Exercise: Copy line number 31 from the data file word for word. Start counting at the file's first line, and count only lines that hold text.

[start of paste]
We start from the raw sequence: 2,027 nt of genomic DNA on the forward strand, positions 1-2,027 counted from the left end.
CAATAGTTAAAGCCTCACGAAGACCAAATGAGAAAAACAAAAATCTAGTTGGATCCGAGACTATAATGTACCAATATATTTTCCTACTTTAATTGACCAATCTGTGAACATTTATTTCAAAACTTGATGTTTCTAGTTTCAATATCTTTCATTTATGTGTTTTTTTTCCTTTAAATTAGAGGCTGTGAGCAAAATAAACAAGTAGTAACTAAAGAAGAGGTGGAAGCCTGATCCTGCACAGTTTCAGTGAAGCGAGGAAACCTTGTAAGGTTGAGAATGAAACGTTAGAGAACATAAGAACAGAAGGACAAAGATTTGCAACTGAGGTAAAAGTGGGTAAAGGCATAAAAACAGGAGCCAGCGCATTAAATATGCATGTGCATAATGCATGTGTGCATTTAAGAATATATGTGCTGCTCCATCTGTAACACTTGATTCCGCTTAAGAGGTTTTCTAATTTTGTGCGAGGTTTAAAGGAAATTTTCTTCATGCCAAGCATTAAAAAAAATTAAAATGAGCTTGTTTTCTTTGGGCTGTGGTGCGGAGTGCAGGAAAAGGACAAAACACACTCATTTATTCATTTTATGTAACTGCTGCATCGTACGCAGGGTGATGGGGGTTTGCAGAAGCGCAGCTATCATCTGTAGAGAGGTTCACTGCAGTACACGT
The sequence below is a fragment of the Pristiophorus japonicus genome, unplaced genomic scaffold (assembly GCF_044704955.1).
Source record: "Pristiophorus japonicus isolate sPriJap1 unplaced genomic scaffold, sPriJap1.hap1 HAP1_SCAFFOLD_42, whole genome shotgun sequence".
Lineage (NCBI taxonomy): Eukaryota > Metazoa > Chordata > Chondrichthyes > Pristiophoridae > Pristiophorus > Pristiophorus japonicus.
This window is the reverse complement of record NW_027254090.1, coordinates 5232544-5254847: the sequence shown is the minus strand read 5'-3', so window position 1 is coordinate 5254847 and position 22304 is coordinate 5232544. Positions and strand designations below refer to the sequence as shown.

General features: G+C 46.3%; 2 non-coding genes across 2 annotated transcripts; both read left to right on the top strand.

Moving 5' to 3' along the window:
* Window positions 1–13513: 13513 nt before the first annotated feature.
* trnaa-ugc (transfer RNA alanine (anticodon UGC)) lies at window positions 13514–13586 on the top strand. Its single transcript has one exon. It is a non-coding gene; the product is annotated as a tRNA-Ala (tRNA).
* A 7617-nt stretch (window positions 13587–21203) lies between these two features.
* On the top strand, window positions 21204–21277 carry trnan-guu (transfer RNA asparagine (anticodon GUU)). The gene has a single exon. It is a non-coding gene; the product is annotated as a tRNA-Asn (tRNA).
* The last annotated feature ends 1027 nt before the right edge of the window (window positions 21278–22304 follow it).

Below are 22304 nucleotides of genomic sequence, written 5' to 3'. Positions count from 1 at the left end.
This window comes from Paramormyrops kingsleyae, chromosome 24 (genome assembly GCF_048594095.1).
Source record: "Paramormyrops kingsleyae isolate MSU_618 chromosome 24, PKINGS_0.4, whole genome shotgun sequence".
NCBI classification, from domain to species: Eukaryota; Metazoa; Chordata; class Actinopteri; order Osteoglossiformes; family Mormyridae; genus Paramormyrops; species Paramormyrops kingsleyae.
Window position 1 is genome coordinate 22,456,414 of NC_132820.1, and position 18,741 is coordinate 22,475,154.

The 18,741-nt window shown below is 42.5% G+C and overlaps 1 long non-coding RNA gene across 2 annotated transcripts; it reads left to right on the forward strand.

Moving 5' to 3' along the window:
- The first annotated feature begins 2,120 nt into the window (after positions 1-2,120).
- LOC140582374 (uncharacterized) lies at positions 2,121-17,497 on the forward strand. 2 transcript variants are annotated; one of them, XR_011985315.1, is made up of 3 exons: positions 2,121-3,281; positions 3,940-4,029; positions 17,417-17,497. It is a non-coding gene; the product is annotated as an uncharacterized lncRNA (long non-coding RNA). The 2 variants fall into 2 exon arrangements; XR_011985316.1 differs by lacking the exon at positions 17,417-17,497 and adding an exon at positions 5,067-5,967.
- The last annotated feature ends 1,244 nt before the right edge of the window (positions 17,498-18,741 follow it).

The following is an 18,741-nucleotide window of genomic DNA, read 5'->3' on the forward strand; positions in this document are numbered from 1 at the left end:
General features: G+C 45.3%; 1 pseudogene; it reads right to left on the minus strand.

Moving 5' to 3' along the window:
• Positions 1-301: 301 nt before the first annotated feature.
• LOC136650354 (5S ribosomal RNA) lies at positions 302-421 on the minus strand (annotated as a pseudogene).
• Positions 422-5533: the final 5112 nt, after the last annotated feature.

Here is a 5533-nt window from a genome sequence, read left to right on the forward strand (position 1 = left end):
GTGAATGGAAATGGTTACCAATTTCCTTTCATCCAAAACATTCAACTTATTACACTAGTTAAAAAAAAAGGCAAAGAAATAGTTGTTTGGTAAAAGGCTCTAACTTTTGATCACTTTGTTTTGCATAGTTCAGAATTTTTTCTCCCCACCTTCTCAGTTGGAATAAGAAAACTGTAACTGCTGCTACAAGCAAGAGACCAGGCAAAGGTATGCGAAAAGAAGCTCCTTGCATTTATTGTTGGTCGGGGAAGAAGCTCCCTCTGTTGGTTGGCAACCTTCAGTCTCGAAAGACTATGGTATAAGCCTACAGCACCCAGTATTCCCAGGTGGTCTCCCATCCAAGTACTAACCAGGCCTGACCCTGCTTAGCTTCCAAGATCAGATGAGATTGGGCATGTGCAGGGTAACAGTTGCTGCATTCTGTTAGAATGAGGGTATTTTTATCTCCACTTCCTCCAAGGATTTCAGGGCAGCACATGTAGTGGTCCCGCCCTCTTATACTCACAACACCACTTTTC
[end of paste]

GTGAATGGAAATGGTTACCAATTTCCTTTCATCCAAAACATTCAACTTATTACACTAGTTAAAAAAAAAGGCAAAGAAATAGTTGTTTGGTAAAAGGCTCTAACTTTTGATCACTTTGTTTTGCATAGTTCAGAATTTTTTCTCCCCACCTTCTCAGTTGGAATAAGAAAACTGTAACTGCTGCTACAAGCAAGAGACCAGGCAAAGGTATGCGAAAAGAAGCTCCTTGCATTTATTGTTGGTCGGGGAAGAAGCTCCCTCTGTTGGTTGGCAACCTTCAGTCTCGAAAGACTATGGTATAAGCCTACAGCACCCAGTATTCCCAGGTGGTCTCCCATCCAAGTACTAACCAGGCCTGACCCTGCTTAGCTTCCAAGATCAGATGAGATTGGGCATGTGCAGGGTAACAGTTGCTGCATTCTGTTAGAATGAGGGTATTTTTATCTCCACTTCCTCCAAGGATTTCAGGGCAGCACATGTAGTGGTCCCGCCCTCTTATACTCACAACACCACTTTTC